A recent report published by the Center for American Progress estimates that the risk of mothers leaving the labor force and reducing work hours in order to assume caretaking responsibilities amounts to $64.5 billion per year in lost wages and economic activity. It should go without saying that this would have disastrous consequences for the United States’ economy, so why is there such a glaring lack of action from those in political and business leadership roles? “Without both immediate and long-term action to shore up the child care infrastructure and establish more progressive work-family policies, the United States cannot achieve continued economic growth nor protect and advance gender equity,” states the report.
For years, advocates of remote work have lauded the innovative model for its ability to enhance diversity and promote inclusivity in the workplace. In many ways, this is true. The possibility of working from home widens the pool of talent from which companies hire new members of their teams — those who do not live in major metropolitan areas, for example, can now access high-level positions in companies which formerly conducted their businesses from high-rises in big cities. Additionally, it’s worth noting that remote workers shine for their work, not their ability to charm the higher-ups through hallway chit chat. In many ways, this can even the playing field for people from marginalized backgrounds, who don’t socialize as easily or aren’t as adept at code-switching as their peers from more privileged backgrounds. But the ways in which women (especially mothers) have been negatively affected by the unplanned, massive pivot to remote work are worth examining.
Before COVID-19 took over headlines and conversations, many media outlets published different versions of the same argument — remote work is working women’s greatest ally on the path towards gender equality in the workplace. (This one was published in January of this year, and this one as late as mid-March… little did we know then how much and how quickly the world would change.) Though many may be quick to wave current statistics in the face of those authors as a sort of “gotcha!” moment, we must consider that the way the world was thrusted into working from home this year is far from ideal. Under normal circumstances, children wouldn’t be home around the clock; schools would be open most of the year, and summer activities and camps can take over during breaks. Under normal circumstances, the flexibility remote work offers, which allows women to easily juggle their personal and professional duties, can be seen as a positive, albeit band-aid, sort of solution.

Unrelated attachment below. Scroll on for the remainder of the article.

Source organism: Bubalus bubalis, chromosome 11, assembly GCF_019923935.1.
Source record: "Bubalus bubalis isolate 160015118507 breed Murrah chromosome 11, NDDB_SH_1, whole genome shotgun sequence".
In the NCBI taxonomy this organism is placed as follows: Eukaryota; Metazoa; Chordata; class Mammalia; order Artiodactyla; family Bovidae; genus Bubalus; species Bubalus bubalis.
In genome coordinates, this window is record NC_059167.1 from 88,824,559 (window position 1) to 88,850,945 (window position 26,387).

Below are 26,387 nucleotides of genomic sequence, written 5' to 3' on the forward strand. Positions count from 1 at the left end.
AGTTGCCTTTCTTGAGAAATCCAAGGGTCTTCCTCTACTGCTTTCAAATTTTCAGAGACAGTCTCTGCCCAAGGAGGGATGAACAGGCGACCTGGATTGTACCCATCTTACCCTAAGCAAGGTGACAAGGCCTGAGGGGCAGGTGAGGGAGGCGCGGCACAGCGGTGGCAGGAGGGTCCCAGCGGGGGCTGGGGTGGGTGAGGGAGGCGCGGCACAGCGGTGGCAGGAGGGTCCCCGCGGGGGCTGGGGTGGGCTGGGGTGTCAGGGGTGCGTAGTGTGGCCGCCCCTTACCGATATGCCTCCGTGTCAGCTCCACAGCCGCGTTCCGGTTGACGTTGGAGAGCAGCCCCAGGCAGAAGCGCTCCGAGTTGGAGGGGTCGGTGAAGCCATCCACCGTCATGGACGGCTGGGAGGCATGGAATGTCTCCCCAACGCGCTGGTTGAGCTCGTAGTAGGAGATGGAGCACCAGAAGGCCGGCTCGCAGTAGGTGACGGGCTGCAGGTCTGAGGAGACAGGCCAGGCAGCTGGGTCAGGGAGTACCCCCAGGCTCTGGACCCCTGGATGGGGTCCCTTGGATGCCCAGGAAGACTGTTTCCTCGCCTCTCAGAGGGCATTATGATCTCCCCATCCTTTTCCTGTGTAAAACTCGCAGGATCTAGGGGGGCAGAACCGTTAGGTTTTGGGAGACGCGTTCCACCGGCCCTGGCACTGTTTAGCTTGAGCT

In this memorable Medium article from May, the author advises us to remember: “At this moment, you are not just working from home. You are at your home, during a crisis, trying to work.” Though it’s a brilliant way to frame it — and it’s certainly amazing to realize that, despite the lack of a meticulous strategy, general productivity has not declined through the pandemic — it’s still of little use to the hundreds of thousands of women who have been pushed to their limits and forced out of their workplaces, and the hundreds of thousands more to come. In the United States, the responsibility of addressing this shouldn’t fall squarely on the shoulders of companies; improved access to affordable childcare and medical care is a long overdue task for Congress to tackle, and equally distributing family responsibilities between men and women has come a long way, but still has a while to go.
For Dr. Helu-Brown, it’s important that companies double down on their commitment to gender equality as they move forward, especially if they plan to remain remote. Her specific recommendations? Taking on an active role in what each worker’s home workspace looks like — providing proper equipment or even consulting with experts of home office setups — signals not only that a company is invested in their team’s success and general wellbeing, but also that they encourage and actively support women setting boundaries between personal life and work, despite both realms existing under one roof.
Dr. Helu-Brown also advises implementing partial work weeks or more flexible work hours; allowing women to work by project rather than by fixed schedule; providing services and support for childcare, including expanding their paid family leave policies; and, in general, striving for a family-friendly environment. “Making space for children to be regarded positively, or being open to the occasional cameo appearance of a child, partner, or pet, makes a great difference in the culture of a company and the way women feel within it,” she says.
Remote work in and of itself is neither savior to nor culprit of the challenges faced by working women in 2020. Depending on how it’s implemented, however, it can either exacerbate or alleviate certain struggles. As the world settles back to normal in a post-vaccine landscape, remote work very well may be the perfect opportunity to address gender inequality in the workplace once and for all. This won’t, however, be an organic repercussion of switching to a remote work model — companies have to want and work to make it happen, pushing forward progressive support systems for their teams.
We weren’t able to do it back in March, but the time has come for a plan and a considered answer: Moving forward, how will we choose for remote work to shape society?
Let GroWrk Remote help you ensure that your remote team is equipped with health and safety compliant remote workspaces with ease.